Amid much discussion of alternatives to Britain’s current relationship with Europe, the Canadian, Norwegian, and Swiss models have featured widely. But surprisingly little attention has been paid to the closest historical model of what Brexiteers might hail as ‘a free trade Europe’.
The first version of a ‘common market’ based on free trade treaties was created in Europe in the 1860s. Following the signing of the 1860 Anglo-French (Cobden-Chevalier) commercial treaty, a further 50-60 interlocking trade treaties were negotiated between European states, in effect creating a free trade area, the closest Europe got to a single market before the 1970s.
The economic benefits of this first common market are still contested by economic historians, but, as a model of a loose institutional framework it successfully lowered tariffs between participating states (only Russia of major European states remained outside it).
And at first glance this treaty network appears remarkably similar to the goals of those wishing to avoid a European super state in favour of simpler trade-based relationships. However, the fate of this model should be less than encouraging for the Leave campaign. Continue reading “Brexit, Free Trade, and the Perils of History”→
Billionaire stockbroker Peter Hargreaves recently claimed that leaving the EU could be likened to the British evacuation from Dunkirk in late May 1940. This withdrawal signalled the British retreat from the continent and immediately preceded the French capitulation to German forces two weeks later. Hargreaves declared, “We will get out there and we will become incredibly successful because we will be insecure again.”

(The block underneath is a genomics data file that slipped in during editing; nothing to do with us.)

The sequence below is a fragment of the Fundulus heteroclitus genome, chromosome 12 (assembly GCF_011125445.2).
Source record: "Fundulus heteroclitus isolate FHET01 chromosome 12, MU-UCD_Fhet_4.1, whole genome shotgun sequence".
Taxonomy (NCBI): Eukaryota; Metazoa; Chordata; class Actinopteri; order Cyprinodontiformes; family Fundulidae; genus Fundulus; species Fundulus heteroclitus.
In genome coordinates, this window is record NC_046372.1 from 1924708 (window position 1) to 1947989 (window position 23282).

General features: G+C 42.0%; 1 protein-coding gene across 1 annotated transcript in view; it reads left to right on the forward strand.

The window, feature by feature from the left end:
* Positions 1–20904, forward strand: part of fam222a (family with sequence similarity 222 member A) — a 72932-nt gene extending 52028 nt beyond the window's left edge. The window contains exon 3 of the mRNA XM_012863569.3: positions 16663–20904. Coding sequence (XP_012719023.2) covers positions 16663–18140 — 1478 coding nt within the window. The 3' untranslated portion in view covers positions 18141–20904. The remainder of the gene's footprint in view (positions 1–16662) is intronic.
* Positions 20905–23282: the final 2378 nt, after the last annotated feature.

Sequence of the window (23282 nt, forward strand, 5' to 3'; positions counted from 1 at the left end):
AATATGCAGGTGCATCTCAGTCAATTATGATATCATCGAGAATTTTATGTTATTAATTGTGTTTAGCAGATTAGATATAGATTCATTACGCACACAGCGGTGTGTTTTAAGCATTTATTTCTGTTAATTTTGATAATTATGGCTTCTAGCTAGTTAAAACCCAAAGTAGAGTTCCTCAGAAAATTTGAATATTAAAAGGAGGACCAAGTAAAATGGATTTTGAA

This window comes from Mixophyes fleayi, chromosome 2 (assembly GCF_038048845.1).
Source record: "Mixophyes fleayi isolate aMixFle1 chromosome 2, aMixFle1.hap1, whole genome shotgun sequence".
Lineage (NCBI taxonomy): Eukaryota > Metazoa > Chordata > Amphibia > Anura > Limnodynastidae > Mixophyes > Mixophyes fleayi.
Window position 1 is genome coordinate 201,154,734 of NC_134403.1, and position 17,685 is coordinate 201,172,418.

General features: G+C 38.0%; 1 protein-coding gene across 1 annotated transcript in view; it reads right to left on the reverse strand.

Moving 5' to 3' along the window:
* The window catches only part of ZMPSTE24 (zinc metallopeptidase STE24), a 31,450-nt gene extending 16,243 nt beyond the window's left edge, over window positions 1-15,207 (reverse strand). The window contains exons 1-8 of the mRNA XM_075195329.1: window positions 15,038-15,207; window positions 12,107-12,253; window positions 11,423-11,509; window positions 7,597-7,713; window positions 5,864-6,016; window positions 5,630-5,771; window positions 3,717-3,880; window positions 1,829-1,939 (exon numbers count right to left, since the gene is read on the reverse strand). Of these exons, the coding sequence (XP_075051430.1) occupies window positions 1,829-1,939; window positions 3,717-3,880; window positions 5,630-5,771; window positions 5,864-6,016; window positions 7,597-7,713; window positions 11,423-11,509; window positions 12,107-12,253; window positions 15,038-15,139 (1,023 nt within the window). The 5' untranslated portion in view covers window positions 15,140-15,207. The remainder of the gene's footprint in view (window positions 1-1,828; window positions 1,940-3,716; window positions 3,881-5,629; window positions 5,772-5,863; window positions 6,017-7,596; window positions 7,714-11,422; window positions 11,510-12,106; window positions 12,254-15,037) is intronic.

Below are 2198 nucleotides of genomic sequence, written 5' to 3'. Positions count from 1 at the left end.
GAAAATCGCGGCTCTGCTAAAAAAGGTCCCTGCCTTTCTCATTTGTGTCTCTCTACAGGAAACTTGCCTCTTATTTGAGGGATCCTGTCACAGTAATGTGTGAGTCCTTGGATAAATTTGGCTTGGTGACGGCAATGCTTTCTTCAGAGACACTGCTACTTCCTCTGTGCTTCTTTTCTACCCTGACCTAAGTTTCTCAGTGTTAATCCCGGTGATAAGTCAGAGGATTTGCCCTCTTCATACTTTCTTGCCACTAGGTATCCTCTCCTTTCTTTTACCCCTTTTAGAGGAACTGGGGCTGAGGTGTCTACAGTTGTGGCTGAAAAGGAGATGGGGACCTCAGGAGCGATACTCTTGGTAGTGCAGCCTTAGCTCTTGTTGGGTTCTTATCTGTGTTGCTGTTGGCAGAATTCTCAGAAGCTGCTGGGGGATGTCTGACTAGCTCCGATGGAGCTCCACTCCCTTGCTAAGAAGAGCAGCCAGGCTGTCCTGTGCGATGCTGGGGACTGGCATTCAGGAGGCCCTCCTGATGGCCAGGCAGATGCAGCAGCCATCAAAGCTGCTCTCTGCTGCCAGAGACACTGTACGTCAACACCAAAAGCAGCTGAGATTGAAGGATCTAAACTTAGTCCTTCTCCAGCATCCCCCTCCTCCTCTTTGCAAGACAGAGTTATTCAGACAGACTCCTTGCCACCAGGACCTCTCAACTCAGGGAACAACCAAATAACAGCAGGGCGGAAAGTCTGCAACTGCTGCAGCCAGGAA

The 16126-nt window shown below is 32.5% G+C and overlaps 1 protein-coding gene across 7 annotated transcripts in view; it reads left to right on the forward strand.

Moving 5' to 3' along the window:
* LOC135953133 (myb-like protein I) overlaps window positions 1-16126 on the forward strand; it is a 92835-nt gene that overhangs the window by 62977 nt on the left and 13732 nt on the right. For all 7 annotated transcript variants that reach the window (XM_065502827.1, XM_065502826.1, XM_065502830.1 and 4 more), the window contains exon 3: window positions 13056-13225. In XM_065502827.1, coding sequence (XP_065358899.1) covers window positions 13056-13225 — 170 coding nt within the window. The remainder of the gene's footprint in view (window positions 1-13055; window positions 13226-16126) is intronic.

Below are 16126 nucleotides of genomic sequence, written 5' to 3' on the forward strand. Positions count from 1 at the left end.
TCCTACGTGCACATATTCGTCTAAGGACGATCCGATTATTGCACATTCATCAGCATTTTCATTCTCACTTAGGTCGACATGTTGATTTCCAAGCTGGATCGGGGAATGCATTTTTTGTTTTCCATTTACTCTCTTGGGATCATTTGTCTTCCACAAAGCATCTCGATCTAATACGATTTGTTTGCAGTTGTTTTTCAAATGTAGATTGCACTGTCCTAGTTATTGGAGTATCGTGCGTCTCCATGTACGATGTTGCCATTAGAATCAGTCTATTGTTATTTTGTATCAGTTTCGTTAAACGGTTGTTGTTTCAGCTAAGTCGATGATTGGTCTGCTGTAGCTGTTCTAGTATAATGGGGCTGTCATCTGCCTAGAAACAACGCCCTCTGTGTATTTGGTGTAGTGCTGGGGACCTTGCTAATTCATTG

As a scholar of rhetoric and the Second World War, I have become particularly attuned to how conflict is used and abused by politicians as a means to convince the British public of the value of a particular issue. Most recently, Tory politicians and campaigners like Hargreaves have mobilised Britain’s role in the Second World War as a justification to vote either for or against staying in the European Union (EU). This type of rhetoric is, at its core, emotive and nostalgic. It’s also deeply troubling because such oversimplified ideas of national identity and wartime patriotism are circumventing any chance of having a meaningful discussion about how Brexit would or would not change life on this island nation. It also ignores the fact that the Second World War was a global conflict, however much that might challenge ingrained nationalistic nostalgia. Continue reading “Selective Memory: The Brexit Campaign and Historical Nostalgia”→